The result is the world’s largest collection of astronomical plates showing a vast array of stars, nebulae, and distant galaxies. Most of the plates are 8 inches by 10 inches in size and coated with a photographic emulsion on one side. Several thousand are larger – there are 25,000 14-by-17 plates — and just over 2,000 more are circular. Slipped into envelopes marked by handwritten notes about their contents, the plates sit in row after row of green metal cabinets that take up three floors in a specially constructed building at the Harvard College Observatory, part of the Harvard-Smithsonian Center for Astrophysics.
The building was specifically designed to support the plates’ weight — 170 tons — and to protect them from earthquakes, according to Curator of Plate Stacks Alison Doane. The three floors where the stacks are located are braced by metal supports every few feet. The supports sit on the foundation and stand independent of the building’s walls. Despite the plates’ significant weight, the building was actually built to hold about twice as many as are stored there now, Doane said.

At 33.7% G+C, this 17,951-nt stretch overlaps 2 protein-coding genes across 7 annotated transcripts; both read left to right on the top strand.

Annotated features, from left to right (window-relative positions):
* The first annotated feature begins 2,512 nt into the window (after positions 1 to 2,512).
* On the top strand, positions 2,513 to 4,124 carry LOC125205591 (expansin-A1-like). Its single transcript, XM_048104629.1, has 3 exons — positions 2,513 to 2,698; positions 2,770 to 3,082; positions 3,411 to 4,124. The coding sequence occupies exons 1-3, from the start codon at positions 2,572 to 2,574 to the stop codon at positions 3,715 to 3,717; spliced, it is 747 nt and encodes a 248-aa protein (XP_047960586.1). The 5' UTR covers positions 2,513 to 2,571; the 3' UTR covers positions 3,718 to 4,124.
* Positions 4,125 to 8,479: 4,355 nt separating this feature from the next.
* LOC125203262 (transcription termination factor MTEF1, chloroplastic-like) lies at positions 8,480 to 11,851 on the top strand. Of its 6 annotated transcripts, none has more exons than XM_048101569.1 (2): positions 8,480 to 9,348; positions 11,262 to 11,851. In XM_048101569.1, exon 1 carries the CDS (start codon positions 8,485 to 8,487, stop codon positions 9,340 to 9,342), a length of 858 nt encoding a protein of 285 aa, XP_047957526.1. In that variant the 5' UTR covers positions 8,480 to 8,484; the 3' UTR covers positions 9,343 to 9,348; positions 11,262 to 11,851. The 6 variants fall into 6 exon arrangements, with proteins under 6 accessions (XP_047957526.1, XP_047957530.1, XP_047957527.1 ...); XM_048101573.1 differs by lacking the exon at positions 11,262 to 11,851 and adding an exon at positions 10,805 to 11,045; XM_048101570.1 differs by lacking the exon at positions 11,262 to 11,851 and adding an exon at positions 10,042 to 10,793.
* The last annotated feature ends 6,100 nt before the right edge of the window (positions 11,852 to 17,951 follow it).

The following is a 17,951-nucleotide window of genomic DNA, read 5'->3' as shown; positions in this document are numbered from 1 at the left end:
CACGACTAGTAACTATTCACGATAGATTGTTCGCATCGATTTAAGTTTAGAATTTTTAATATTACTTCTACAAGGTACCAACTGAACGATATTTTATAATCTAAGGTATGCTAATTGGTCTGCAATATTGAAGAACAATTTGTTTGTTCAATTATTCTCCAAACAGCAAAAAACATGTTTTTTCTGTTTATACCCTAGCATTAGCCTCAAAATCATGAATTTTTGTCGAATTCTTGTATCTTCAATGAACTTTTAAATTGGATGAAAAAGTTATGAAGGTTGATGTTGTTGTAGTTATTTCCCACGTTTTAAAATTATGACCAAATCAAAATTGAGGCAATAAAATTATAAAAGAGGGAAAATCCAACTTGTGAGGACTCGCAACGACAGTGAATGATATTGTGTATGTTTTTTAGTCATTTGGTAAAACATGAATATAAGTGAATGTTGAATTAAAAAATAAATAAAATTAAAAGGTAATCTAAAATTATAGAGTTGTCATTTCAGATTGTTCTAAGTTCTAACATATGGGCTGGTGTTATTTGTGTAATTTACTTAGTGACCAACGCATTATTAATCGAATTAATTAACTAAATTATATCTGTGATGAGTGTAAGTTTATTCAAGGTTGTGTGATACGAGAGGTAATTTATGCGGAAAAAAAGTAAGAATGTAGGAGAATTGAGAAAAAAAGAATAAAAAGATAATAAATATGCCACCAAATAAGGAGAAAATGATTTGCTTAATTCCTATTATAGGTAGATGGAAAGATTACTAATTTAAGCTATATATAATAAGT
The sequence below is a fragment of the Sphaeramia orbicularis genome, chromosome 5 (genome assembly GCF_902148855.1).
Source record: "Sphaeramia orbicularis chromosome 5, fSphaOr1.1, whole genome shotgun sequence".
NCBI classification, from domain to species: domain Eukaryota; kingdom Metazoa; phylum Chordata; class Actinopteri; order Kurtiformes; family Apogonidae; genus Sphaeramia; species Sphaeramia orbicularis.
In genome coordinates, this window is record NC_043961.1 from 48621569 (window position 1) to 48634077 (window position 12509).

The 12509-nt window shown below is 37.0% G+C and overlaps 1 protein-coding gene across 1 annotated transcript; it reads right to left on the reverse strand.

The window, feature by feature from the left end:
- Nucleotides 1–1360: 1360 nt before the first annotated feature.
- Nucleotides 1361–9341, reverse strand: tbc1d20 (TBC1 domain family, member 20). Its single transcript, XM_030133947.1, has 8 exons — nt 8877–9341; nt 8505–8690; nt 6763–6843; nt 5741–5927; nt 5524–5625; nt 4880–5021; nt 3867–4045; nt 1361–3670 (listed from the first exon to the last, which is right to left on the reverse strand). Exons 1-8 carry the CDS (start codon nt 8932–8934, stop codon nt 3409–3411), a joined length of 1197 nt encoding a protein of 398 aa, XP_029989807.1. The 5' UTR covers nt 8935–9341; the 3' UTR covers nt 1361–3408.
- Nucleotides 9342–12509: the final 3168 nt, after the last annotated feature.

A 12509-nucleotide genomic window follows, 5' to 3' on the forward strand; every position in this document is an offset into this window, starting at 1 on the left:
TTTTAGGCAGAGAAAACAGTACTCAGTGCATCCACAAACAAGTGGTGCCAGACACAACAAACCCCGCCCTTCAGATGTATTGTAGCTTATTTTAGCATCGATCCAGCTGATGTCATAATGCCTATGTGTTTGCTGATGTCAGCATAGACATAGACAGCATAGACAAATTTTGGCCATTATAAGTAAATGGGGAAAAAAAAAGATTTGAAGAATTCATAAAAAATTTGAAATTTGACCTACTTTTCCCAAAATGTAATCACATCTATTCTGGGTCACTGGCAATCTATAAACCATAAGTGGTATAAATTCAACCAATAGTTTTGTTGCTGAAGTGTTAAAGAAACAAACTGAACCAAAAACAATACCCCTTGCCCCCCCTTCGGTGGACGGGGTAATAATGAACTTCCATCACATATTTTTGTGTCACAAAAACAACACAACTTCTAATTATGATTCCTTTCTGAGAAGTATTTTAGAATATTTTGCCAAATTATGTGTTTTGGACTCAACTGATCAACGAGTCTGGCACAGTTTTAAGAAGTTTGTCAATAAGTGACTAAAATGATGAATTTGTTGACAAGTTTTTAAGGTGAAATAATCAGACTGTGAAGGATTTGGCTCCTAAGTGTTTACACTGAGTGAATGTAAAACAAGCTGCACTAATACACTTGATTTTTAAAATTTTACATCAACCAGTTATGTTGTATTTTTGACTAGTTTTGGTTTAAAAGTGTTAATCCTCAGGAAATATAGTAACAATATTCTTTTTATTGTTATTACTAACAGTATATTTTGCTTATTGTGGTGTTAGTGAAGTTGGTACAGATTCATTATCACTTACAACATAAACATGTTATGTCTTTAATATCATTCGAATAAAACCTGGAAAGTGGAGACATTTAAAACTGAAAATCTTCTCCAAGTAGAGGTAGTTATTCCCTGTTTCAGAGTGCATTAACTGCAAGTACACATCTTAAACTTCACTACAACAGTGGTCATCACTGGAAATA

An idea waiting for its time
Grindlay first conceived of digitizing the plates in the late 1980s as computers and digital imaging were supplanting traditional photographic observing. Grindlay understood then the potential of applying computer technology to the information contained in the plates, both in accessibility and in analytic power. He also knew the plates contained too much data — he estimates 1.5 petabytes — to be handled by the technology at the time.
“It took about 20 minutes to realize the technology was not there,” Grindlay said. “Every year that goes by it gets easier to store [large amounts of data].”
That changed in recent years. Grindlay said that in 2003, he realized that technology had advanced to the point where scanning and digitizing the plate collection was possible. Grindlay, with help from Doane, and a retired engineer named Bob Simcoe, applied for a grant from the National Science Foundation and DASCH was born.